As far as my experience with this goes: My 20 month old son still doesn't sleep through the night. He just recently got better, too, giving me a 4-6 hour stretch before the first wake up. I know he'll scream, and sleep training won't work for him, because he's such a people person, so my husband and I let him continue to sleep with us and know that he'll make the move to his own bed when he's ready. He's already started beginning the night in his own bed on his own, but then he wants to be with us after the initial wake up. I'm not willing to give up my sleep yet (because I actually sleep very well) to do sleep training that will most likely not work for my son, so I have developed patience and enjoy the time he wants to snuggle.
Good luck to you and your family, and your husband on the Bar exam. That's a big deal! Congrats!
P.L. answers from Denver on June 22, 2008
Wow! I feel your pain! My 10 month old was a great sleeper, then had a two month "bad" sleeping spell and is now getting back on track. My husband is a lawyer and I know all about taking and studying for the BAR. God bless him! I can't imagine him doing it and having kids! Has your baby always screamed like this at night? Maybe you should talk to your doctor about this to see if you should run some tests. My friend's baby ended up having an ear infection and had to get tubes in his ears and now he sleep soundly! For the mean time, you should do what works, especially since your husband is studying for the BAR. Maybe take the baby in the room with you when you go to bed and then put him in his crib later. I wouldn't even let the baby get close to the point of screaming. After yous husband is done with the BAR, the you
guys can both focus on the screaming and it will be less stressful for him and you.
Hope this helps,
A.J. answers from Salt Lake City on June 22, 2008
Let the 3 year old sleep in your room for the few nights it will take the younger one to learn to sleep from crying it out. The screaming won't last forever, but as long as you give in, he will keep doing it. You have to be strong.
G.C. answers from Pocatello on June 22, 2008
My girlfriends son was that way, they took him to the doctor and found he had something going on, anyway, sorry, I wrote her to ask will get back to you.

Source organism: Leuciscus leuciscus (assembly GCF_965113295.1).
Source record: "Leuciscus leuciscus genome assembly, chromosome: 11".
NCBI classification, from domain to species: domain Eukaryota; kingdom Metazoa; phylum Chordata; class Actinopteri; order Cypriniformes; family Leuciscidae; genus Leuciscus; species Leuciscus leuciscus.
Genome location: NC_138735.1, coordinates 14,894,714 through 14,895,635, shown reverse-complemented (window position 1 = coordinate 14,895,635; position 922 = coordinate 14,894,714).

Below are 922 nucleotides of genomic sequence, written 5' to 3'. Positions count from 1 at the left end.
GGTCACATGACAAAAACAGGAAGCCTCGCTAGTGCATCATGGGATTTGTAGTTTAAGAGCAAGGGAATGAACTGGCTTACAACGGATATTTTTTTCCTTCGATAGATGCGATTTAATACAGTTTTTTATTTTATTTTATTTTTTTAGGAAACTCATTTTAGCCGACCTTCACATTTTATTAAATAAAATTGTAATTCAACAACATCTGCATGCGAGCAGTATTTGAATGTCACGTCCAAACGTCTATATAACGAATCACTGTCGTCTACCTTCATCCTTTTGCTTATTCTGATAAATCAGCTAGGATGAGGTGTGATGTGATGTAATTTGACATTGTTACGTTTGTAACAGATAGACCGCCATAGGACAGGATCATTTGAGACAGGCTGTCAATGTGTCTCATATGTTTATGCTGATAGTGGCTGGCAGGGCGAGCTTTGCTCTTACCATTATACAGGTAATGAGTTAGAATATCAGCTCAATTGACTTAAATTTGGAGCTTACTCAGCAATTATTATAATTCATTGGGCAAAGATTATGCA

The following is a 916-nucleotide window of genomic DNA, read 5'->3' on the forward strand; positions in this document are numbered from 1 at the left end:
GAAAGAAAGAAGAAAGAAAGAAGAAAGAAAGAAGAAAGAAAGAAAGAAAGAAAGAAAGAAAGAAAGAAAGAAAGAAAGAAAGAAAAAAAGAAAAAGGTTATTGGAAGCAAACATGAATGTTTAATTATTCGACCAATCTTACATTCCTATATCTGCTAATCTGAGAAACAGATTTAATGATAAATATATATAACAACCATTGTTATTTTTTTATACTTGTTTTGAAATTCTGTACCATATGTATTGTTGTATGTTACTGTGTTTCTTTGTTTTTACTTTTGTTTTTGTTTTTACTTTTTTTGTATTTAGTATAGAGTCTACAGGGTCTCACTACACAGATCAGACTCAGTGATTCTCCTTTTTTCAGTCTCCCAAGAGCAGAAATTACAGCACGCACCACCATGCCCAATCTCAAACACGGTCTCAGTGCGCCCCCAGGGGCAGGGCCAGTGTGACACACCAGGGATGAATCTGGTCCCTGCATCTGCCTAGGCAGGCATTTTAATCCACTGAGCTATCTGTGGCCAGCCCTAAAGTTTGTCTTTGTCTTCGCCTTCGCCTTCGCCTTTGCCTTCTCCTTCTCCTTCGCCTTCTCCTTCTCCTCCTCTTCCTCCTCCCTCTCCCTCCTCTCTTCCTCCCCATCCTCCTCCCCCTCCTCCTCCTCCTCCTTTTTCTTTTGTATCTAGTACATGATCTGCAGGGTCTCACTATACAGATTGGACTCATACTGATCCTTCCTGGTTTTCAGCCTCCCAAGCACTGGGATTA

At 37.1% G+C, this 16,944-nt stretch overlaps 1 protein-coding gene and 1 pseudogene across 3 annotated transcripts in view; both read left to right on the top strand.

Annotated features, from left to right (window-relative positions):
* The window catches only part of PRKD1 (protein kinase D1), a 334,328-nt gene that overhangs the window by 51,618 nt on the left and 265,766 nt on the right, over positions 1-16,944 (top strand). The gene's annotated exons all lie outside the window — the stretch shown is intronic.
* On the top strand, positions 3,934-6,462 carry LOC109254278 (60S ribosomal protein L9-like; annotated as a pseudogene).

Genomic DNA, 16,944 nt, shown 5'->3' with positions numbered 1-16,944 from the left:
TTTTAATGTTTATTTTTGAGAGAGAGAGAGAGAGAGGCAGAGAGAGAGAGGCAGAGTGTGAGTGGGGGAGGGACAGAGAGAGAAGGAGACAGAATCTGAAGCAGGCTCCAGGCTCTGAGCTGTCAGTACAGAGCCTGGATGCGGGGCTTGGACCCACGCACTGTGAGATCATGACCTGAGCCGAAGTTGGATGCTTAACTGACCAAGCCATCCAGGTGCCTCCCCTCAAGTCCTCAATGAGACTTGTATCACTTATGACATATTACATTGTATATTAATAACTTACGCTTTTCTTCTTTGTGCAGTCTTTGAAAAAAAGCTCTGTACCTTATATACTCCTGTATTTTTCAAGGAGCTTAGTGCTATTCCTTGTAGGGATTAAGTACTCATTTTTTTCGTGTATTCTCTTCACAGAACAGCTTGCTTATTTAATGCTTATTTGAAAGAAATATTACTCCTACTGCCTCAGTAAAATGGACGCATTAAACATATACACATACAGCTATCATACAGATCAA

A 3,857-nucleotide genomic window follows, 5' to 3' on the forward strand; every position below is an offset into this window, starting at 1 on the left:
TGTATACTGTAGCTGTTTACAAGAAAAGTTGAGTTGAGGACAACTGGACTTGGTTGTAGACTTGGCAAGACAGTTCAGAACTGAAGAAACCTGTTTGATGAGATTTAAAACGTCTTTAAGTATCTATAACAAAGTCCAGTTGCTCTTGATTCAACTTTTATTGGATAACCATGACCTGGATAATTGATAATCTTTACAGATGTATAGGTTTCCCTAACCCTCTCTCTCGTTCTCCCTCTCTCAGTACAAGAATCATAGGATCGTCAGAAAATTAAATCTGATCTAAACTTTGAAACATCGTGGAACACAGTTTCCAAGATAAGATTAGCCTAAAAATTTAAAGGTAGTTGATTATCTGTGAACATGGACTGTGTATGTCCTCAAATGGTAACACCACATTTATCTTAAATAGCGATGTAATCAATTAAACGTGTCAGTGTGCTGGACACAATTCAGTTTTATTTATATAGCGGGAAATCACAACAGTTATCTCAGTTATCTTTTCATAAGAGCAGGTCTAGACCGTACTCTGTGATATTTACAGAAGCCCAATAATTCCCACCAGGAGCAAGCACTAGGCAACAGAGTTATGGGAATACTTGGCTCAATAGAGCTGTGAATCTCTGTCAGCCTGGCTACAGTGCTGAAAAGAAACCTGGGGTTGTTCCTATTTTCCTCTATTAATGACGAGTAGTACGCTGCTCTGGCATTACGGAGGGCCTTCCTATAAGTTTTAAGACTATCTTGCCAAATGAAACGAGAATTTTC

They use to take him driving and he would go back to sleep. This went on for a along time. But either way, have your doctor check him out.
A.M. answers from Colorado Springs on June 22, 2008
My daughter is especially sensitive to artificial dyes, and when she gets them (especially when she was around your son's age) she would wake up in the middle of the night and go screaming across the house. (She sleeps with us so she would just get out of our bed.) She would scream for a while and wouldn't even let us get close. Cutting out the artificial stuff (which she RARELY got - any small amount would do it) reallly helped. The other thing that helped was stopping dairy (although she still gets cheese and butter). It helped enormously with her behavior as well. One indicator of a dairy sensitivity is if they can't get enough milk/cheese/yogurt/etc.
Also, personally I don't think there is anything wrong with letting them sleep with you. They feel more secure, you feel more secure knowing they are OK, and if they do have night terrors you can calm them down a lot faster and everyone get a lot more sleep.
Hope that helps!
M.K. answers from Cheyenne on June 22, 2008
My daughter is 19 months old also, and does not sleep through the night. What has helped is routine, doing my best to make sure we do the same things at bedtime each night. I also have a lullyby CD that is classical music with no words, this helps to calm her. I also rock her to sleep on nights when she is fighting sleep.
B.M. answers from Salt Lake City on June 22, 2008
My first daughter didn't sleep through the night on her own until she was 3 or so. Our problem included the lack of a consistant routine. She also had some food allergy issues that made her uncomfortable but once we put a bedtime routine and a consistant bed time in place things got a lot better. I used to let her fall asleep to a DVD, but once we stopped that and read to her or told her stories in the dark she slept much better. We had to teach her how to be okay alone in her bed and how to soothe herself to sleep. Once she was okay initially falling alseep without the TV or me then I think she wasn't so scared when she woke up in the middle of the night and instead was able to go back to sleep.
Believe me, this whole thing was exhausting and time consuming. It took months to teach her to sleep after the 3 years of just doing whatever worked in the moment. But, for the last 9 years she has been a great sleeper with no bedtime struggles at all and that has been very worth it.
Good luck to you. Take care,